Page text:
Palmer also possessed a modest manner—he did not push himself upon people with a litany of self-glowing adjectives. In growing up in Western Pennsylvania and being the son of a golf professional, Palmer was taught early on that “doing” rather than “talking” was the way to carry oneself. The mark of a lasting champion is not how one carries themselves after winning, but how they handle defeat.

Palmer’s Upbringing Shaped Him

Palmer was taught early on by his father Deacon that being a gentleman was the “only” way to carry oneself. The human quality of Arnold came from such moments—events that were nearly his but for whatever the reason escaped him. In 1962, Palmer nearly won a U.S. Open at Oakmont CC—the venue for this year’s National Championship and nearby to where he grew up in Latrobe—but lost in a playoff to a blossoming 22-year-old golfer named Nicklaus. Five years later, Palmer would be leading the same event—this time a seven-stroke lead with just nine holes to play—and would again lose in a playoff to rival Billy Casper. Palmer did not vacate the premises in a huff in either situation. He was available for all press questions and even though the sting of defeat was clearly etched on his face Arnold showed a resolve to persevere through it all.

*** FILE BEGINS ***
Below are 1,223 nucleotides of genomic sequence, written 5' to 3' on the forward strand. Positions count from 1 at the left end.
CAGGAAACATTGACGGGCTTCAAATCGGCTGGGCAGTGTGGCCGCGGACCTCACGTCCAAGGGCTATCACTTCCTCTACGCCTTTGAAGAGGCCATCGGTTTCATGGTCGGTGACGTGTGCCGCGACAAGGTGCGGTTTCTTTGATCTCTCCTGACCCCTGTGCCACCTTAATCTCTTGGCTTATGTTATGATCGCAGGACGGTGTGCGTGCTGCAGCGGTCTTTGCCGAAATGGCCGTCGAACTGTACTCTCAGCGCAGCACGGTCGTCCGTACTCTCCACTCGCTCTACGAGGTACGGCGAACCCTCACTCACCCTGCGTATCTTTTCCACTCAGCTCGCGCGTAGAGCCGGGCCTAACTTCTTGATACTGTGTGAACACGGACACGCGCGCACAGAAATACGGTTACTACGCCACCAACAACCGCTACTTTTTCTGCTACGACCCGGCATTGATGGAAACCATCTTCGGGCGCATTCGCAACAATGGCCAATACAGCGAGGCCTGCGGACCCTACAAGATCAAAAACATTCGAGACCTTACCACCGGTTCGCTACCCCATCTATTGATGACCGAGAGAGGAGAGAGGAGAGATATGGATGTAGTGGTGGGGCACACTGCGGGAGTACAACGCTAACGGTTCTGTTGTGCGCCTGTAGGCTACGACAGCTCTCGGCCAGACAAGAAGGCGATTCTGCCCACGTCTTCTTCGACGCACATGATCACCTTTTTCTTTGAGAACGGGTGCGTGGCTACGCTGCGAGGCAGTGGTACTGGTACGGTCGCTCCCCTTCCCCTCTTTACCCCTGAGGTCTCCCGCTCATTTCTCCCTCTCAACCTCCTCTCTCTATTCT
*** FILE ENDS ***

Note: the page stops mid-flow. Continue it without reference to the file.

Arnold Palmer of the U.S. Ryder Cup team looks down after missing a long putt during competition at Old Warson Country Club in St. Louis, Mo., Thursday afternoon, Sept. 17, 1971. (AP Photo)
Arnold Palmer of the U.S. Ryder Cup team looks down after missing a long putt during competition at Old Warson Country Club in St. Louis, Mo., Thursday afternoon, Sept. 17, 1971. (AP Photo)

It is through such moments that the aura of Arnold Palmer grew to such fantastic heights. In the history of American sports his name joins a very small elite listing of champions that have been able to go far beyond the sport that made them famous.

Palmer played a major role in elevating the PGA Tour into the money colossus it is today. It’s been said numerous times that for every dollar a tour pro earns no less than 20-25 percent should go to Palmer for making that happen. Arnold was also helped enormously by his long time agent Mark McCormack. McCormack branded Palmer in a manner that went far beyond what any other athlete had ever experienced. Through McCormack’s urging Palmer resurrected The Open Championship from being a relic event into one of the game’s most prestigious championships.